We’re kicking off Friday Favorites with one of my favorite subjects: makeup. In that regard, I’m posting below an article I wrote on the history of makeup, which has been by far my most popular article. It’s even been republished in the book Exploring Beauty by Joanne Strobert. Hope you enjoy!
In order to understand the constantly changing trends in cosmetics, it is interesting to take a look at the evolutation of makeup. Women and men(!) have been wearing cosmetics for centuries, although the styles have certainly undergone some dramatic changes over time. Let’s take a look at how cosmetics evolved.
The earliest historical record of makeup comes from the 1st Dynasty of Egypt (c.3100-2907 BC). Tombs from this era have revealed unguent jars, which in later periods were scented. Unguent was a substance extensively used by men and women to keep their skin hydrated and supple and to avoid wrinkles from the dry heat. The women of Egypt also decorated their eyes by applying dark green color to the under lid and blackening the lashes and the upper lid with kohl, which was made from antimony (a metallic element) or soot. It is believed that the Jews adopted the use of makeup from the Egyptians, since references to the painting of faces appear in the New Testament section of the Bible.
Roman philosopher Plautus (254-184 BC) wrote, “A woman without paint is like food without salt.” Of course, Plautus was a dramatist, which would explain his preference for the look of a “painted woman” at that time.
Romans widely used cosmetics by the middle of the 1st century AD. Kohl was used for darkening eyelashes and eyelids, chalk was used for whitening the complexion, and rouge was worn on the cheek. Depilatories were utilized at that time and pumice was used for cleaning the teeth.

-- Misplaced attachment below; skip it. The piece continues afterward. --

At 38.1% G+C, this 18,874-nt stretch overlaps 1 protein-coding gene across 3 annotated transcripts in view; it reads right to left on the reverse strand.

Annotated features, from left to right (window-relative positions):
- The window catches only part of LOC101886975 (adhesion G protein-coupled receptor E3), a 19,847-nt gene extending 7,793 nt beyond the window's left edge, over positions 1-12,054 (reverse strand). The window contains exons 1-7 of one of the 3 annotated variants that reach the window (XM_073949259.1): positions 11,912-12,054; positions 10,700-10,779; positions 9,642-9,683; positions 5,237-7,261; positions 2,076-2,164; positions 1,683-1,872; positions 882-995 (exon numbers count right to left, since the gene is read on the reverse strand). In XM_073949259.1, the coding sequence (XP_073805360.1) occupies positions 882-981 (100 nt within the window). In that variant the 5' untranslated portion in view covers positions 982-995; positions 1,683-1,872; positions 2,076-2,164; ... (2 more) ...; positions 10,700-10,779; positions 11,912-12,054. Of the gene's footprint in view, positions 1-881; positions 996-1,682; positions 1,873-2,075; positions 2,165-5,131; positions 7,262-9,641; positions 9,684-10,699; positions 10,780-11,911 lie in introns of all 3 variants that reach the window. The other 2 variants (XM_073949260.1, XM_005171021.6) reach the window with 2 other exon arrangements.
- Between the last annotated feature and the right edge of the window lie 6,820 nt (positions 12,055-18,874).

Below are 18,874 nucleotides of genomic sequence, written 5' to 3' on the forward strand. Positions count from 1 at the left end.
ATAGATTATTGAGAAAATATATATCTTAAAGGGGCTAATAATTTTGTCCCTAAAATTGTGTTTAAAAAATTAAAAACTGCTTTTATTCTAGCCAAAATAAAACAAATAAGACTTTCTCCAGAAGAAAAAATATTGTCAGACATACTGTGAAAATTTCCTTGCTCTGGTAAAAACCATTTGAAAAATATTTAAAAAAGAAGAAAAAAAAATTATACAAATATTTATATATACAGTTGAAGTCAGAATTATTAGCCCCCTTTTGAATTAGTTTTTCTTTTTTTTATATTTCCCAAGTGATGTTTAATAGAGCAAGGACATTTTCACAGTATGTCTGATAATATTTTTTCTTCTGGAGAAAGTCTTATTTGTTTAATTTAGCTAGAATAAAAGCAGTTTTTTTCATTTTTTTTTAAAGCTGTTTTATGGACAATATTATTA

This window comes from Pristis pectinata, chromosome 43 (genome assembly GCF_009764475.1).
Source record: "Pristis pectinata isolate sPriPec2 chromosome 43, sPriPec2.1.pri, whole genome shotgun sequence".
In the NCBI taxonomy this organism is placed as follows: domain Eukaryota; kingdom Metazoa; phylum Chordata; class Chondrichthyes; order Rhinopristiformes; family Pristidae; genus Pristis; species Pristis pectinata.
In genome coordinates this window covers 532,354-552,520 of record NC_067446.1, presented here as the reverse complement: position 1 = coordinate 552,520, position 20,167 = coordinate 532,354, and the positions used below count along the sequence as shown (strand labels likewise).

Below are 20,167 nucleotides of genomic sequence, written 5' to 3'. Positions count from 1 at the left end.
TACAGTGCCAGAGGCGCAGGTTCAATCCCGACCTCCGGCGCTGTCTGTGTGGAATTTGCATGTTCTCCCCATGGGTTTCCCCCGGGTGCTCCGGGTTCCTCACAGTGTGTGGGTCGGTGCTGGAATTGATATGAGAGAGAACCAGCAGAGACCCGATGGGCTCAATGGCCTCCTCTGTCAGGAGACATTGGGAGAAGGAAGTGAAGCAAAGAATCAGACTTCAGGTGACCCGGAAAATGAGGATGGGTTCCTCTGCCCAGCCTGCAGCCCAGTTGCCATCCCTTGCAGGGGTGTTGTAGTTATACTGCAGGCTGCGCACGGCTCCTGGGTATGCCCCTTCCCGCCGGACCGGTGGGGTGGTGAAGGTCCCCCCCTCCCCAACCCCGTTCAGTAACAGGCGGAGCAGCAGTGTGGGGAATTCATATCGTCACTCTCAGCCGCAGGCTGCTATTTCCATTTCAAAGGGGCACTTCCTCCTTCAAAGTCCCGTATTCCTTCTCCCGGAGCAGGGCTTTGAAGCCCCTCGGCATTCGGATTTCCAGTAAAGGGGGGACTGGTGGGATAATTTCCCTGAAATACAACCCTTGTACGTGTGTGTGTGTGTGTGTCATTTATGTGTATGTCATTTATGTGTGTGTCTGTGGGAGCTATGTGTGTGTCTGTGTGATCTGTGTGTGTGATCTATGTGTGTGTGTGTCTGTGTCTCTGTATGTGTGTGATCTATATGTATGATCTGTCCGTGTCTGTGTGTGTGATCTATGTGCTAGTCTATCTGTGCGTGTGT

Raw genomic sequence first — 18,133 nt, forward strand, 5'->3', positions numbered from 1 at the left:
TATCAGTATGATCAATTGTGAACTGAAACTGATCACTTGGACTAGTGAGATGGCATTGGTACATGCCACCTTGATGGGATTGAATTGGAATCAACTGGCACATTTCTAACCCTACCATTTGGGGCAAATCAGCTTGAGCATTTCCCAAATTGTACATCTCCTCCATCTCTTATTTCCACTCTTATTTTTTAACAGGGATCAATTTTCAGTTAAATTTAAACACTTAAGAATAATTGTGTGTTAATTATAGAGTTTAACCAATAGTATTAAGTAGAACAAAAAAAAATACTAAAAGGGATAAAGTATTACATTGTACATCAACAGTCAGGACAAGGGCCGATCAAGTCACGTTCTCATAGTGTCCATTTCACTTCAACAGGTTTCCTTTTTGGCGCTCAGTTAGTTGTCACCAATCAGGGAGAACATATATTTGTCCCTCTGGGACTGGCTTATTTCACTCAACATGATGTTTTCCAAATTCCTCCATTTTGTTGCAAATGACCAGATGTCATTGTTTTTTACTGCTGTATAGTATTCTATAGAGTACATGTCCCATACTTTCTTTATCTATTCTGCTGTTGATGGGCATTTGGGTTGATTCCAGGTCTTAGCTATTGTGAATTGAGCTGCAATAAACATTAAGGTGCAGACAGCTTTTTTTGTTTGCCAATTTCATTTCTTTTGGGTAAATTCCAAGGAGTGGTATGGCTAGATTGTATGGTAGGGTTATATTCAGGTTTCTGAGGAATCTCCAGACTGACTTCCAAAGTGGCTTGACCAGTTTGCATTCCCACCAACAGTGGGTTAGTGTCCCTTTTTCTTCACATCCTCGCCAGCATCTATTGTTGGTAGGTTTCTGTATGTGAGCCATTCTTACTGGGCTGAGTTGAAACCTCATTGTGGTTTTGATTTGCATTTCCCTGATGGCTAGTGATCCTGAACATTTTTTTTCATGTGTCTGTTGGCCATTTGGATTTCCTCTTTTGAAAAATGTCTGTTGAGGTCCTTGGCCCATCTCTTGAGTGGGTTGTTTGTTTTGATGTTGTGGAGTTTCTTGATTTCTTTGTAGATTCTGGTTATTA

Women wore white lead and chalk on their faces in Greco-Roman society. Persian women used henna dyes to stain their hair and faces with the belief that these dyes enabled them to summon the majesty of the earth.
During the European middle ages, pale skin was a sign of wealth. Sixth century women sought drastic measures to achieve that look by bleeding themselves, although, in contrast, Spanish prostitutes wore pink makeup. Thirteenth century affluent women donned pink lipstick as proof they could afford synthetic makeup.
During the Italian Renaissance, lead pain was used to lighten the face, which was very damaging to the wearer. Aqua Toffana was a popular face powder named for its creator, Signora Toffana. Made from arsenic, Signora Toffana instructed her rich clientele to apply the makeup only when their husbands were around. It’s interesting to note that Tofana was executed some six hundred dead husbands later.
Cosmetics were seen as a health threat in Elizabethan England, although women wore egg whites over their faces for a glazed look.
During the reign of Charles II, heavy makeup began to surface as a means to contradict the pallor from being inside due to illness epidemics.
During the French Restoration in the 18th century, red rouge and lipstick were used to give the impression of a healthy, fun-loving spirit. Eventually, people in other countries became repulsed by excessive makeup and claimed the “painted” French had something to hide.
During the Regency era, the most important item was rouge, which was used by most everyone. At that time, eyebrows were blackened and hair was dyed. To prevent a low hairline, a forehead bandage dipped in vinegar in which cats dung had been steeped was worn. Most of the country dwellers’ makeup recipes made use of herbs, flowers, fat, brandy, vegetables, spring water and, of course, crushed strawberries. During this era, white skin signified a life of leisure while skin exposed to the sun indicated a life of outdoor labor. In order to maintain a pale complexion, women wore bonnets, carried parasols, and covered all visible parts of their bodies with whiteners and blemish removers. Unfortunately, more than a few of these remedies were lethal.
The most dangerous beauty aids during this time were white lead and mercury. They not only eventually ruined the skin but also caused hair loss, stomach problems, the shakes, and could even cause death. Although these dangers became known through the death of courtesan Kitty Fisher, the majority of women continued to use these deadly whiteners.